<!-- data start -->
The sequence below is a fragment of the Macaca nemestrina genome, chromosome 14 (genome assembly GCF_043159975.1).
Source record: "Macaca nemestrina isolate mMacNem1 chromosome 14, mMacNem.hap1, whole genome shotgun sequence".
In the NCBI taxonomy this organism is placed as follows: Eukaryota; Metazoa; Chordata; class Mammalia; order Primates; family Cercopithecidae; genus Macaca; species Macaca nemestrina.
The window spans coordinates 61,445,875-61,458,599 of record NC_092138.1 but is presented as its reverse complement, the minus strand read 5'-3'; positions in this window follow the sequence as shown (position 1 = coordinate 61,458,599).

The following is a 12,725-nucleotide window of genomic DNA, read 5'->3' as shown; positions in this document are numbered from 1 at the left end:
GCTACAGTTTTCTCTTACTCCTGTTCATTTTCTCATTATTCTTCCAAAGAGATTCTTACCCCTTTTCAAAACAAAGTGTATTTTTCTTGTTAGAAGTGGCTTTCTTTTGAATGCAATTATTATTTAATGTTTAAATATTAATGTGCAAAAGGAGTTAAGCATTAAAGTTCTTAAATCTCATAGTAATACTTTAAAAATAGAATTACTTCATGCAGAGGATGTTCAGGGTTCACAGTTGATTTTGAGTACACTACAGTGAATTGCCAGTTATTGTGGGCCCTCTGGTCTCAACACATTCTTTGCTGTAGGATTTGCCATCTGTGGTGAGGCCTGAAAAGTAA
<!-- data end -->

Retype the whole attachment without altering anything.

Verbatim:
The sequence below is a fragment of the Macaca nemestrina genome, chromosome 14 (genome assembly GCF_043159975.1).
Source record: "Macaca nemestrina isolate mMacNem1 chromosome 14, mMacNem.hap1, whole genome shotgun sequence".
In the NCBI taxonomy this organism is placed as follows: Eukaryota; Metazoa; Chordata; class Mammalia; order Primates; family Cercopithecidae; genus Macaca; species Macaca nemestrina.
The window spans coordinates 61,445,875-61,458,599 of record NC_092138.1 but is presented as its reverse complement, the minus strand read 5'-3'; positions in this window follow the sequence as shown (position 1 = coordinate 61,458,599).

The following is a 12,725-nucleotide window of genomic DNA, read 5'->3' as shown; positions in this document are numbered from 1 at the left end:
GCTACAGTTTTCTCTTACTCCTGTTCATTTTCTCATTATTCTTCCAAAGAGATTCTTACCCCTTTTCAAAACAAAGTGTATTTTTCTTGTTAGAAGTGGCTTTCTTTTGAATGCAATTATTATTTAATGTTTAAATATTAATGTGCAAAAGGAGTTAAGCATTAAAGTTCTTAAATCTCATAGTAATACTTTAAAAATAGAATTACTTCATGCAGAGGATGTTCAGGGTTCACAGTTGATTTTGAGTACACTACAGTGAATTGCCAGTTATTGTGGGCCCTCTGGTCTCAACACATTCTTTGCTGTAGGATTTGCCATCTGTGGTGAGGCCTGAAAAGTAA